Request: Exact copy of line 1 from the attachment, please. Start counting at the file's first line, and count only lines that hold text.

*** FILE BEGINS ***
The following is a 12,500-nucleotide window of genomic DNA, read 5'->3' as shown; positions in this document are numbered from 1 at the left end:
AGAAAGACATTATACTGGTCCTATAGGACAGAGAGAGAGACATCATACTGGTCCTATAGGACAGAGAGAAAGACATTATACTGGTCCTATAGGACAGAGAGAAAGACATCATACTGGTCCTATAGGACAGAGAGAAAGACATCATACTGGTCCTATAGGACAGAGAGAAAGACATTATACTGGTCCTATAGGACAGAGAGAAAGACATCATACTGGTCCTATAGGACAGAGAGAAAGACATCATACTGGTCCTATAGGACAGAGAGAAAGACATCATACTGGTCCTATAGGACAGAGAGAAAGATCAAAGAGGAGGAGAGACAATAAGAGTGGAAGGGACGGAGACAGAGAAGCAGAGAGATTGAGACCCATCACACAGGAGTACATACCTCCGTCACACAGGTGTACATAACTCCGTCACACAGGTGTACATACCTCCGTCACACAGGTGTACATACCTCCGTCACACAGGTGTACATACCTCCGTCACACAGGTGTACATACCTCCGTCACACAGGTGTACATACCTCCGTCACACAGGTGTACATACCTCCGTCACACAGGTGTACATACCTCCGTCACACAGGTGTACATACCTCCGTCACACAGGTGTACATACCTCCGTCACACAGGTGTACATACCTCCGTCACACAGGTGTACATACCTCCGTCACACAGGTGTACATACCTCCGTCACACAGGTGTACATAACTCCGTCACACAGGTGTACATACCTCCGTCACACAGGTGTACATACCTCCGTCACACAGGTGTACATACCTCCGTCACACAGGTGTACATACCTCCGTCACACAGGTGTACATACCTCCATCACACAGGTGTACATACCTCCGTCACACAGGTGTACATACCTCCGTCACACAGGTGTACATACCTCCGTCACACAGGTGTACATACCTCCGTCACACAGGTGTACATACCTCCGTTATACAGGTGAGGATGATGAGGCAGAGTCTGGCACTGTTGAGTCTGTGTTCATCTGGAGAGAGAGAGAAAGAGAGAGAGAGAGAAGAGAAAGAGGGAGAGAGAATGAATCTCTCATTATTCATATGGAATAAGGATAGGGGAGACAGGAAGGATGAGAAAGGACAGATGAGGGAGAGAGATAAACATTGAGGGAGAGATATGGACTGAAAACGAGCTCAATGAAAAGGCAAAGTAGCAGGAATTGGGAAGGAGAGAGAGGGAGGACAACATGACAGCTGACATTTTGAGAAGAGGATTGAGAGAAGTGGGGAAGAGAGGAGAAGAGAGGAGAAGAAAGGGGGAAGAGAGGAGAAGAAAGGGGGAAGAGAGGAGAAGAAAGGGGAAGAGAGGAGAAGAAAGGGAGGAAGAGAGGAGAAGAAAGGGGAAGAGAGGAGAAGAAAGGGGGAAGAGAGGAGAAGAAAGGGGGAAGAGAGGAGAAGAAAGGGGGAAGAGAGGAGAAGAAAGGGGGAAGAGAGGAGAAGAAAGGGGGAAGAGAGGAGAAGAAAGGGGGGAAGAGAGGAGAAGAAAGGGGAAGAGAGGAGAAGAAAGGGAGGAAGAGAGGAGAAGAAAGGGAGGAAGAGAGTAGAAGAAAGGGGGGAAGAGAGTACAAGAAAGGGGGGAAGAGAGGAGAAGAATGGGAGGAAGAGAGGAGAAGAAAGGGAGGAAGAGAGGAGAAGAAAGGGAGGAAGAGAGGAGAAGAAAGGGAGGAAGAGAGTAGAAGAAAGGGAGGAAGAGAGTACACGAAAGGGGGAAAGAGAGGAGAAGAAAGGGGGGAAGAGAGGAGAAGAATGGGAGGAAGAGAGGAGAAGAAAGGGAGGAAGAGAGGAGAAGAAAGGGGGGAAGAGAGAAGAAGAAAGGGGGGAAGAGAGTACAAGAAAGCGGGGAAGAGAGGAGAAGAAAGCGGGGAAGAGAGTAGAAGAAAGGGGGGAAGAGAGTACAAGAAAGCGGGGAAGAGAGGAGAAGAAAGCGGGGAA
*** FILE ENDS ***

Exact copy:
The following is a 12,500-nucleotide window of genomic DNA, read 5'->3' as shown; positions in this document are numbered from 1 at the left end: